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View Full Version : Brake line banjo bolts are a biatch



RedRkt01
12-28-2009, 02:49 PM
How's that alliteration for you?

I'm performing brake work on the ST162 and I can't get either of the banojo bolts to give. The one from the chassis to the hose and the one from the hose to the drum line won't budge. A couple of the hex corners are starting to round. What do I do to get these off without damaging the bolts any further? I need a good trick here people!!!

extremeskillz
12-28-2009, 05:03 PM
Vise Grip!

RedRkt01
12-28-2009, 05:04 PM
Vise Grip!

You think that's safe enough?

extremeskillz
12-28-2009, 05:08 PM
I had the same issue with rounded corners and i just used two vise grips to get the job done. And they did well. Although not the right way of course but I'm not buy a tool for this. The other option would be to redo the line with a new nut. BUt its up to you on how far you want to go with it. The vise grips worked for me and is a good option!

MrWOT
12-28-2009, 06:18 PM
I would say impact

CriScO
12-28-2009, 06:52 PM
Technically a flare wrench would be the way to go, but if they're already rounded that may not help.

For clarification, we're talking about the hard lines in the rear, correct?

RedRkt01
12-28-2009, 06:55 PM
Technically a flare wrench would be the way to go, but if they're already rounded that may not help.

For clarification, we're talking about the hard lines in the rear, correct?

Yes, hard ones in back. They aren't really rounded that much. I stopped to prevent further damage. Hence thread!

CriScO
12-28-2009, 07:11 PM
Okay, try the flare wrench then. It's basically a closed-end six point, but with one side cut out to get past the line. It grips more points on the flare fitting so there's less chance of rounding.

With that said, I rounded all four fittings on the coupe and one side of the hatchback(never had to remove the other side...) using a standard open-end 8mm. Should've started with the flare wrench in the first place. But if you do end up rounding them, vise grips work wonders in this case because of the softness of the metal. But that also means you don't want to use the lines again. Fortunately a 12" 1/8 Metric flared line only runs about $3.

A curiosity though, why do you care of their condition if you're putting on discs? It's not like that line will fit in the calliper.

RedRkt01
12-28-2009, 07:41 PM
The lines have not been removed. everything is done on that project with the exception of the removal of the lines and the reinstallation of the new lines.....

KoreanJoey
12-28-2009, 08:06 PM
Technically a flare wrench would be the way to go

x2
IE: Line wrench
http://www.dmcnews.com/Techsection/brakes/image003.jpg

RedRkt01
12-28-2009, 08:10 PM
Never used either type. What are the diffs between the two? Diffs with normal crecent wrenches?

joe's gt
12-29-2009, 08:28 AM
Line wrench FTW!!! Made my brake hose removal and install cake!

Shadowlife25
12-29-2009, 09:06 AM
Go buy line wrenches. They will save you the headache, busted knuckles and swearing when you have to buy new stuff.

RedRkt01
12-29-2009, 04:35 PM
At least one of the banjo bolts is fuct. It is on one of the hard line that runs under the rear of the car. So I guess I need to call up Toyota for a new brake line. Fucking wonderful.

RedRkt01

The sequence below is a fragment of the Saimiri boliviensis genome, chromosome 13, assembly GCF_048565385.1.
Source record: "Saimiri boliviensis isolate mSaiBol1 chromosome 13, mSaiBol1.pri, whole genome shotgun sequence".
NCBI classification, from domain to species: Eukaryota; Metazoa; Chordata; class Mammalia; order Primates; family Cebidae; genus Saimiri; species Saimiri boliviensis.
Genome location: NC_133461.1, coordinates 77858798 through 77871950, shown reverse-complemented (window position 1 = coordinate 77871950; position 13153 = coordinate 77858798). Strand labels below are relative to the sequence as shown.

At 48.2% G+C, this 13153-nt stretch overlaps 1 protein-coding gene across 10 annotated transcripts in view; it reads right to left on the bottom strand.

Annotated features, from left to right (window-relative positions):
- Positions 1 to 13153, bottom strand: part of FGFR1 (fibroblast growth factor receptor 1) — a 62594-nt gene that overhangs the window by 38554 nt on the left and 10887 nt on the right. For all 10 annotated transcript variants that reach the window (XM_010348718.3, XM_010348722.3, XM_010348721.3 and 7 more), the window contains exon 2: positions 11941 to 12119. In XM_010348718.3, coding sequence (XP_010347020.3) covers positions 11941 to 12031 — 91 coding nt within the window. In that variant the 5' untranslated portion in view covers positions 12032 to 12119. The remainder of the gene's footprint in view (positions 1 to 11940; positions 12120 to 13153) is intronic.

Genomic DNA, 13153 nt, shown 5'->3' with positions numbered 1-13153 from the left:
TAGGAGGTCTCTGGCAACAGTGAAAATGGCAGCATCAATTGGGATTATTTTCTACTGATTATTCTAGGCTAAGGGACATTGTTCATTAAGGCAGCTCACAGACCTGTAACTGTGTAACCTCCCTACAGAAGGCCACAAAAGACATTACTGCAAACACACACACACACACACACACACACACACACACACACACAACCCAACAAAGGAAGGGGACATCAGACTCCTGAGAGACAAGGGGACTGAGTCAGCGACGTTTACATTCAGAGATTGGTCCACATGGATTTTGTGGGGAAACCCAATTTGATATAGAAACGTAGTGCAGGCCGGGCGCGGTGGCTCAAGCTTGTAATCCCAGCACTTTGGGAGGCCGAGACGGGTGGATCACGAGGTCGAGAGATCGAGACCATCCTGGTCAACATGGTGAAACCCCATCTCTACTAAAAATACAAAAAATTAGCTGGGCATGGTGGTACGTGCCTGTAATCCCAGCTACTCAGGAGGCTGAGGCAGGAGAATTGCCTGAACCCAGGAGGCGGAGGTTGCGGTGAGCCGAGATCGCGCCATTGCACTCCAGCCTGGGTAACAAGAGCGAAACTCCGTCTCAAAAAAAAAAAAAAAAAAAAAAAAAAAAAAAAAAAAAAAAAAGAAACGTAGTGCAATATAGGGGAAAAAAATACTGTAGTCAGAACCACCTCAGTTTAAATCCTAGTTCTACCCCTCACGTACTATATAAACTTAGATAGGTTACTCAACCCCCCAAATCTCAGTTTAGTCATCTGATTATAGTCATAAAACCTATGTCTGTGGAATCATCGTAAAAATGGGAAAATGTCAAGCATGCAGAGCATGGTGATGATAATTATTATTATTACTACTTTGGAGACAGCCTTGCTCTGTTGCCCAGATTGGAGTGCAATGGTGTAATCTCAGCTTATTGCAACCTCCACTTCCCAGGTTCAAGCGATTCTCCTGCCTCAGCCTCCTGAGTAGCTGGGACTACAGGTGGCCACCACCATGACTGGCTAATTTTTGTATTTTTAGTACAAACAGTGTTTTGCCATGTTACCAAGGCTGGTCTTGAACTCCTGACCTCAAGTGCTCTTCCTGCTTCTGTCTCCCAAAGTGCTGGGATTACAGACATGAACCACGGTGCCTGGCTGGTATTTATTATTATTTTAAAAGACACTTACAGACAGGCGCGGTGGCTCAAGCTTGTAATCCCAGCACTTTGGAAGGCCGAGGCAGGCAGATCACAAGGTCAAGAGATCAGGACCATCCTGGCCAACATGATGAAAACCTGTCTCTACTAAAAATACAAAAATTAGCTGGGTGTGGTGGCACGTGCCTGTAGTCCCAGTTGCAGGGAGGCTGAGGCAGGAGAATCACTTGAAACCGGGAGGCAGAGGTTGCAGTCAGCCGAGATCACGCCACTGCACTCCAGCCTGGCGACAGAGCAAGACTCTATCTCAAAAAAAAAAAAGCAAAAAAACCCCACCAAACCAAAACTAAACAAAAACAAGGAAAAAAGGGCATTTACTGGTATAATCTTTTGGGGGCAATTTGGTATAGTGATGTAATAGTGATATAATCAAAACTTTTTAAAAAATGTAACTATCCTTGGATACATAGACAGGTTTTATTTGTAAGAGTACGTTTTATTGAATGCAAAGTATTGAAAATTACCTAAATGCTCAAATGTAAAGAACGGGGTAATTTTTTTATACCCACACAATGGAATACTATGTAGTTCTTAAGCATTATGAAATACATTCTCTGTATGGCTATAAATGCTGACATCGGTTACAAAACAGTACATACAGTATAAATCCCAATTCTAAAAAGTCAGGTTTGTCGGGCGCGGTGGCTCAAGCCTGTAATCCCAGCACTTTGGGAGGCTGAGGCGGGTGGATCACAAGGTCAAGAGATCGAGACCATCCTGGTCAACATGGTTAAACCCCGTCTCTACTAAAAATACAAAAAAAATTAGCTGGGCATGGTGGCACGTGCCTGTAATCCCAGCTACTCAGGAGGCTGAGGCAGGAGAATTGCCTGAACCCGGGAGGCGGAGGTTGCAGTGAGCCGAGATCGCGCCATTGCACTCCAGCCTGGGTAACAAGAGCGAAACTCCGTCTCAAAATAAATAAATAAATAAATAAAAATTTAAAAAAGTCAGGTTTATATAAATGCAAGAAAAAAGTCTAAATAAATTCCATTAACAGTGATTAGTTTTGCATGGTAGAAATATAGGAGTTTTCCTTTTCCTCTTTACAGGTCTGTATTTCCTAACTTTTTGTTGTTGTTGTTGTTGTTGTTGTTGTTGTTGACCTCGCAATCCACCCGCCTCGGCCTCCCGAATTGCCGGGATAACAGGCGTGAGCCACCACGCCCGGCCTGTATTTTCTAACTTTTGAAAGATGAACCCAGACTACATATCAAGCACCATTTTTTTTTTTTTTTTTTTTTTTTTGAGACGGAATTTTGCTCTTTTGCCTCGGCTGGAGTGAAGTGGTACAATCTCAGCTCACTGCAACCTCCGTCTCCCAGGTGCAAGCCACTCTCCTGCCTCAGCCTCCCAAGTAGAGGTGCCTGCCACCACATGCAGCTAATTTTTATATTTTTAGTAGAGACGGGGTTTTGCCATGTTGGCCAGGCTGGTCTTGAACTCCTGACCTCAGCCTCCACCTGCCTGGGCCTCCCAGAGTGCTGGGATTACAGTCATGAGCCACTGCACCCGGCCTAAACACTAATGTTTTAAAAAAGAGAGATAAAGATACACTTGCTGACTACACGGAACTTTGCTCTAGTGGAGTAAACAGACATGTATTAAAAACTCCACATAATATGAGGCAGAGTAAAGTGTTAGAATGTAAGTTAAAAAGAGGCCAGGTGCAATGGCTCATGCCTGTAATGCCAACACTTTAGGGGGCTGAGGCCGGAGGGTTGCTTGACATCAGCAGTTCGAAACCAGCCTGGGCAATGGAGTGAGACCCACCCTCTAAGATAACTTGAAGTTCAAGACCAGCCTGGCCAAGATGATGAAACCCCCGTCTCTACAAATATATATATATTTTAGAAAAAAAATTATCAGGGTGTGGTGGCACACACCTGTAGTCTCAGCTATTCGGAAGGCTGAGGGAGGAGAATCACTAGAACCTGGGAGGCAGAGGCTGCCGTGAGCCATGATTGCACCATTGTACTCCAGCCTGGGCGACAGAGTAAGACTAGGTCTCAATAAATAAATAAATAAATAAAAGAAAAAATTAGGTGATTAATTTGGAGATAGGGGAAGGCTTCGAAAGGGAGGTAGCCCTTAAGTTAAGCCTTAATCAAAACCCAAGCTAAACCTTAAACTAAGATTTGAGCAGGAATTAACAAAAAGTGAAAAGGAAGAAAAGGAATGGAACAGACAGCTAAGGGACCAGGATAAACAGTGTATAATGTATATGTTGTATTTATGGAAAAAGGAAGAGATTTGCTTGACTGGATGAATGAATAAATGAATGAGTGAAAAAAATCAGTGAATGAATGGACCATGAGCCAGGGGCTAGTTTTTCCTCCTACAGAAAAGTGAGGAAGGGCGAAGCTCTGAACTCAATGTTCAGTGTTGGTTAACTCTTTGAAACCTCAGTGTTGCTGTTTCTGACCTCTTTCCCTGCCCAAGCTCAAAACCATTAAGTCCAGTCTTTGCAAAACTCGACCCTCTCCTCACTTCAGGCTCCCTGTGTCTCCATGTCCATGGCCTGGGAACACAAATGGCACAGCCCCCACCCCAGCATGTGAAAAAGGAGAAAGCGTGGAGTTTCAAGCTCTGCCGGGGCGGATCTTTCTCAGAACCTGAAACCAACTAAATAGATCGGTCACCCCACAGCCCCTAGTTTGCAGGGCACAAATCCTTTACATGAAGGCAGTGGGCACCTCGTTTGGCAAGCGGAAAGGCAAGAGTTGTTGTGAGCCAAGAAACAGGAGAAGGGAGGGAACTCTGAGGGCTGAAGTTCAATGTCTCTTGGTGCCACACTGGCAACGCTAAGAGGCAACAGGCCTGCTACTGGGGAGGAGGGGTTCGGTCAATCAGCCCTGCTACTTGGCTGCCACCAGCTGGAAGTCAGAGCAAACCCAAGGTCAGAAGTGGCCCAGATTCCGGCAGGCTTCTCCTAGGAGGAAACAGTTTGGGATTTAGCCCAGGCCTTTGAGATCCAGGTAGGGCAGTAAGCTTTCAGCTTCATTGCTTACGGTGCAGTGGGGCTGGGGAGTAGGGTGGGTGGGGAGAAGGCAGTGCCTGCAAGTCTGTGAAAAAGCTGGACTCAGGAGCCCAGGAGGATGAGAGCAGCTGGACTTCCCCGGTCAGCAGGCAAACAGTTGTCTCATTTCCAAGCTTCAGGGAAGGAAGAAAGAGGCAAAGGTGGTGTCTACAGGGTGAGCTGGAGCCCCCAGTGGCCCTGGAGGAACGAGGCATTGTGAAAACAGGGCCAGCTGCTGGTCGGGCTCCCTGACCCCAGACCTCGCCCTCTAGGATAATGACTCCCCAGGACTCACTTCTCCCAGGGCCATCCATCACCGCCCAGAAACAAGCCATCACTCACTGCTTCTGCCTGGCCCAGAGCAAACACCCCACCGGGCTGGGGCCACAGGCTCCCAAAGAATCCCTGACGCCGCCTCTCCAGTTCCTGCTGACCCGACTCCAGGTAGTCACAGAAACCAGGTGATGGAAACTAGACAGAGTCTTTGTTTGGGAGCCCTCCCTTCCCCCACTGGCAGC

12-29-2009, 04:35 PM
Never used either type. What are the diffs between the two? Diffs with normal crecent wrenches?

Reiteration.

CriScO
12-29-2009, 07:30 PM
Okay, try the flare wrench then. It's basically a closed-end six point, but with one side cut out to get past the line. It grips more points on the flare fitting so there's less chance of rounding.
Reiteration. ;)

The terms "line wrench" and "flare wrench" are interchangable. One of those "the technical name(flare) makes less sense than the common name(line)" things.

RedRkt01
12-29-2009, 07:32 PM
Thanks mate.

klapa
12-29-2009, 09:03 PM
My old trick is to use a combination of penetrating oil and heat.

When I say penetrating oil what I mean is "manifold heat control valve solvent" - the best penetrating oil I have ever found - and available from about any Ford, GM, or Mopar parts counter.

I will lightly tap the stubborn bolt with a hammer and optional brass drift to loosen up the grit or rust binding the threads, and then spray the penetrating oil, finally applying heat to make the penetrating oil "boil in" the threads.

Works wonders for me - I nearly always need to do this when removing calipers on an old car for the first time.

Shadowlife25
12-29-2009, 09:57 PM
Not a good idea if you read that he is working on fuel lines though... ;)

KoreanJoey
12-31-2009, 04:32 AM
My old trick is to use a combination of penetrating oil and heat.

When I say penetrating oil what I mean is "manifold heat control valve solvent" - the best penetrating oil I have ever found - and available from about any Ford, GM, or Mopar parts counter.

I will lightly tap the stubborn bolt with a hammer and optional brass drift to loosen up the grit or rust binding the threads, and then spray the penetrating oil, finally applying heat to make the penetrating oil "boil in" the threads.

Works wonders for me - I nearly always need to do this when removing calipers on an old car for the first time.

Must suck working on cars on the east coast...

RedRkt01
01-03-2010, 02:51 AM
Great news guys! I have to buy a brand new #4 brake line! Line wrench = too late; stripped.

Tecker184
01-04-2010, 05:30 PM
i always used a pipe wrench when i rounded something off.

RedRkt01
01-04-2010, 05:47 PM
Even if I got it off with a pipe wrench I wouldn't be able to use that brake line anymore. Thus, the replacement.

KoreanJoey
01-05-2010, 06:58 AM
I bet that set you back a bit...

RedRkt01
01-05-2010, 03:03 PM
Not really....